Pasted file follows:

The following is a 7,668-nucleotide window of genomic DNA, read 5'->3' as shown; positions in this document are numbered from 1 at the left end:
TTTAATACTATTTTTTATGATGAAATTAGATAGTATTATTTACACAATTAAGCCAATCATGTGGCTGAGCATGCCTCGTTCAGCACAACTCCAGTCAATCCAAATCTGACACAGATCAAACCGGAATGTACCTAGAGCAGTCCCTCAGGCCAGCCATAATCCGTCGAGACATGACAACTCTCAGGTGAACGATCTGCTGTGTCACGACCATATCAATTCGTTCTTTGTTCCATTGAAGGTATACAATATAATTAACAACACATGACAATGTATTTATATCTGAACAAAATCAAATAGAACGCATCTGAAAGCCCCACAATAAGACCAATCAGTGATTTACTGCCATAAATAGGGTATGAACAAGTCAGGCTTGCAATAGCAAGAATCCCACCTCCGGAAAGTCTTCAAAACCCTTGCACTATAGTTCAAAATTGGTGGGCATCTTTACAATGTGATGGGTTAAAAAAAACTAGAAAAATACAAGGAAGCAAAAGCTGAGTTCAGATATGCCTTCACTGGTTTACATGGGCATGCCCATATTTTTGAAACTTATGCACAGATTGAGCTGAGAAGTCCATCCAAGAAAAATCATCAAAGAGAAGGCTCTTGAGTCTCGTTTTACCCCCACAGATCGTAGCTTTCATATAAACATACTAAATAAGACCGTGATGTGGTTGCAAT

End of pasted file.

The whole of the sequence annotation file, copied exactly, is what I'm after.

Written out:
The following is a 7,668-nucleotide window of genomic DNA, read 5'->3' as shown; positions in this document are numbered from 1 at the left end:
TTTAATACTATTTTTTATGATGAAATTAGATAGTATTATTTACACAATTAAGCCAATCATGTGGCTGAGCATGCCTCGTTCAGCACAACTCCAGTCAATCCAAATCTGACACAGATCAAACCGGAATGTACCTAGAGCAGTCCCTCAGGCCAGCCATAATCCGTCGAGACATGACAACTCTCAGGTGAACGATCTGCTGTGTCACGACCATATCAATTCGTTCTTTGTTCCATTGAAGGTATACAATATAATTAACAACACATGACAATGTATTTATATCTGAACAAAATCAAATAGAACGCATCTGAAAGCCCCACAATAAGACCAATCAGTGATTTACTGCCATAAATAGGGTATGAACAAGTCAGGCTTGCAATAGCAAGAATCCCACCTCCGGAAAGTCTTCAAAACCCTTGCACTATAGTTCAAAATTGGTGGGCATCTTTACAATGTGATGGGTTAAAAAAAACTAGAAAAATACAAGGAAGCAAAAGCTGAGTTCAGATATGCCTTCACTGGTTTACATGGGCATGCCCATATTTTTGAAACTTATGCACAGATTGAGCTGAGAAGTCCATCCAAGAAAAATCATCAAAGAGAAGGCTCTTGAGTCTCGTTTTACCCCCACAGATCGTAGCTTTCATATAAACATACTAAATAAGACCGTGATGTGGTTGCAAT